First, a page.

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Apple accessibility 2021: the good and the bad

Autumn has been a busy period for Apple. Following a summer of beta testing it released major updates to its operating systems, including iOS 15, watchOS 8, and macOS Monterey. The company also released a bunch of new hardware, including iPhone 13, Apple Watch Series 7, AirPods 3 and new Apple Silicon MacBook Pro laptops. Over the past few weeks, I have managed to get my hands on the new iPhone 13 Pro, Apple Watch Series 7, and AirPods 3 and have been trying them out along with iOS 15 and watchOS 8. Here’s my experience of how accessible Apple gear is in 2021 for anyone who uses a wheelchair and has limited use of their hands. Auto-answer A new option to have calls answered automatically with the introduction of a auto-answer feature on the Apple Watch cellular has been one of the st...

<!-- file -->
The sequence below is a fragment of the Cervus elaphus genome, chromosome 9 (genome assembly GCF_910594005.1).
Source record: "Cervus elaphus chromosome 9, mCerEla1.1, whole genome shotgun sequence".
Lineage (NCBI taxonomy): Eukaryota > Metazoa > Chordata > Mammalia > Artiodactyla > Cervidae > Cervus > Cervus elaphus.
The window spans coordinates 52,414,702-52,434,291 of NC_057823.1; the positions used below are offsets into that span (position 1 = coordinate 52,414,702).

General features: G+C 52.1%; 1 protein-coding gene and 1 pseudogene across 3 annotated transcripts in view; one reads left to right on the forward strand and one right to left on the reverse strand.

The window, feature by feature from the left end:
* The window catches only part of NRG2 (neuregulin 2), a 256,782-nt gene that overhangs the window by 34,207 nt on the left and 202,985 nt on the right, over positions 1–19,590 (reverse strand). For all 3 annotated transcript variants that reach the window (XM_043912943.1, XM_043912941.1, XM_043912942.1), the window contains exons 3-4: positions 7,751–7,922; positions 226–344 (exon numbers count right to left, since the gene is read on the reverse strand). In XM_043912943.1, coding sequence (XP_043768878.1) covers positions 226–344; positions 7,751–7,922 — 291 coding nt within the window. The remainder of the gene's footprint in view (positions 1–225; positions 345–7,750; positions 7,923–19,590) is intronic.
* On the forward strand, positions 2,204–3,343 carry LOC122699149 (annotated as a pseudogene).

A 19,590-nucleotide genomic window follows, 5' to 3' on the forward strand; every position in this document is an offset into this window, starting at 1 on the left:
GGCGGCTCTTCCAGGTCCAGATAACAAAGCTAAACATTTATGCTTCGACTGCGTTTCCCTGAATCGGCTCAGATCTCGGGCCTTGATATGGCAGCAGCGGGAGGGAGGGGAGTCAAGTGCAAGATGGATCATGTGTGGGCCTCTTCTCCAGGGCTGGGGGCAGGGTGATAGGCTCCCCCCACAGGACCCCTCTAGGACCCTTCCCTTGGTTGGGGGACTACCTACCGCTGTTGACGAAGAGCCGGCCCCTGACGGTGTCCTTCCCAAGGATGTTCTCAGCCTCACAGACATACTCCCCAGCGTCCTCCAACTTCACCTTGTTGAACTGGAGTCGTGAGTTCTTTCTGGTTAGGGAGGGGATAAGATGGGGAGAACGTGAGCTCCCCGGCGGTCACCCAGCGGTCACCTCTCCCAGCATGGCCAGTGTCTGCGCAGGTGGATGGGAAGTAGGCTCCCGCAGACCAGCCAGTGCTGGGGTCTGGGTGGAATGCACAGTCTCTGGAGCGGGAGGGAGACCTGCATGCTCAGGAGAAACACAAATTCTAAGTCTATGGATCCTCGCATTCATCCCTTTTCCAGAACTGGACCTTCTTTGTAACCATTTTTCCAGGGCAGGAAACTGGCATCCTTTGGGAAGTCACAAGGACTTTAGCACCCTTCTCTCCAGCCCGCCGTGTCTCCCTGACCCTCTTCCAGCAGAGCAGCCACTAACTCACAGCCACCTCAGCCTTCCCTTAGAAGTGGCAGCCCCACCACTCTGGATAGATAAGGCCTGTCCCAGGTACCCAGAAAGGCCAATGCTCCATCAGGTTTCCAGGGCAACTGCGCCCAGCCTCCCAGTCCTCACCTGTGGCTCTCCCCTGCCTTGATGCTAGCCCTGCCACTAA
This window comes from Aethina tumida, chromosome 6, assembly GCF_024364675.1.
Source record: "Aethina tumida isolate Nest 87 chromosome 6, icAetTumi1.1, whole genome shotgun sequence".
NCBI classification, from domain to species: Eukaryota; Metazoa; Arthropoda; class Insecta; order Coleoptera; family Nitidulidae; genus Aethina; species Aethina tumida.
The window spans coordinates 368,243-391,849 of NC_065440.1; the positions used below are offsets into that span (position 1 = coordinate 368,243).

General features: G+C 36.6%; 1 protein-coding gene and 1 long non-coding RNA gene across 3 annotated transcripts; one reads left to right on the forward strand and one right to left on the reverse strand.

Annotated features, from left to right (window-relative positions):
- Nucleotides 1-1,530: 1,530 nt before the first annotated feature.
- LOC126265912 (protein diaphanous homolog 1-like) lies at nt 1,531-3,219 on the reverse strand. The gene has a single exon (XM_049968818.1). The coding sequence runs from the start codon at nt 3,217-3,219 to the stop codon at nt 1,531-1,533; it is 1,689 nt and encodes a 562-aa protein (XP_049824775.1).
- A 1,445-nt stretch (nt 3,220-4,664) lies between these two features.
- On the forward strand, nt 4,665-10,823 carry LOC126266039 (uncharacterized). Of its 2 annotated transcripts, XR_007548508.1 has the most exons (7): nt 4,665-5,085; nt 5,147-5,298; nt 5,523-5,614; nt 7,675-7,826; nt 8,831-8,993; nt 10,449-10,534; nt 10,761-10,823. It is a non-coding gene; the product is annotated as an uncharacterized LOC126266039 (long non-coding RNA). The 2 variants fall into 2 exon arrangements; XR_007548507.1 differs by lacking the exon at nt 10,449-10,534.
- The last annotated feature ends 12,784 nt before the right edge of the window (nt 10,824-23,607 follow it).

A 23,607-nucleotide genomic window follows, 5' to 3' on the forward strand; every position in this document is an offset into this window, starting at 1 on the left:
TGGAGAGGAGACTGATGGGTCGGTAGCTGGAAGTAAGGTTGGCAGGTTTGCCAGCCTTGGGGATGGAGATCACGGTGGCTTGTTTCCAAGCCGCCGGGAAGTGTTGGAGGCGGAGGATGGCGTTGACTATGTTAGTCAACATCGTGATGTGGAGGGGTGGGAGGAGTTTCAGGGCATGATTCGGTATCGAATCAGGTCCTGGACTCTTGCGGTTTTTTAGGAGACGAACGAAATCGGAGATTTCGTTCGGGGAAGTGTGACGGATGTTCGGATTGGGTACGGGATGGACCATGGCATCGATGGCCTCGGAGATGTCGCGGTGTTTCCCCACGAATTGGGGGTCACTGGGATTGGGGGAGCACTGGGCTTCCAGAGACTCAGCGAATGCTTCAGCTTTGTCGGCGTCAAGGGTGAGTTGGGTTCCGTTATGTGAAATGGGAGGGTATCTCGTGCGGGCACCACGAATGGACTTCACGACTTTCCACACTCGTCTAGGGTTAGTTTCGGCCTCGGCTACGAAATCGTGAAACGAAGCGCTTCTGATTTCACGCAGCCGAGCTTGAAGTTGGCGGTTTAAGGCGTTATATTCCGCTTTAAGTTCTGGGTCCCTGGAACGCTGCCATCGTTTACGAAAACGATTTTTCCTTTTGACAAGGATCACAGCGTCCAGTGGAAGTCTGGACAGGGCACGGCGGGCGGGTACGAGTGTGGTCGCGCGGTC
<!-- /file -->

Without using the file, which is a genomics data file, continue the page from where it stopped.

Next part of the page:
WWDC 2021: accessibility at Apple goes mainstream

At its WWDC event last week, Apple unveiled the latest versions of its major operating systems: iOS 15, iPadOS 15, MacOS Monterey and WatchOS 8. While these updates include some eagerly-anticipated new features — like enhanced privacy options, FaceTime calls coming to Android users and dual-screen controls for working across Macs and iPads – there were some features that didn’t get highlighted as accessibility features in the keynote but will be extremely useful for people with physical disabilities. Here are some of the software features and tools coming to your Apple devices later this year that will be a boon for some in the disability community. Announce Notifications It may not be immediately obvious that there were any big, new accessibility announcements at WWDC 2021, (A...

Apple Announces AssistiveTouch for Apple Watch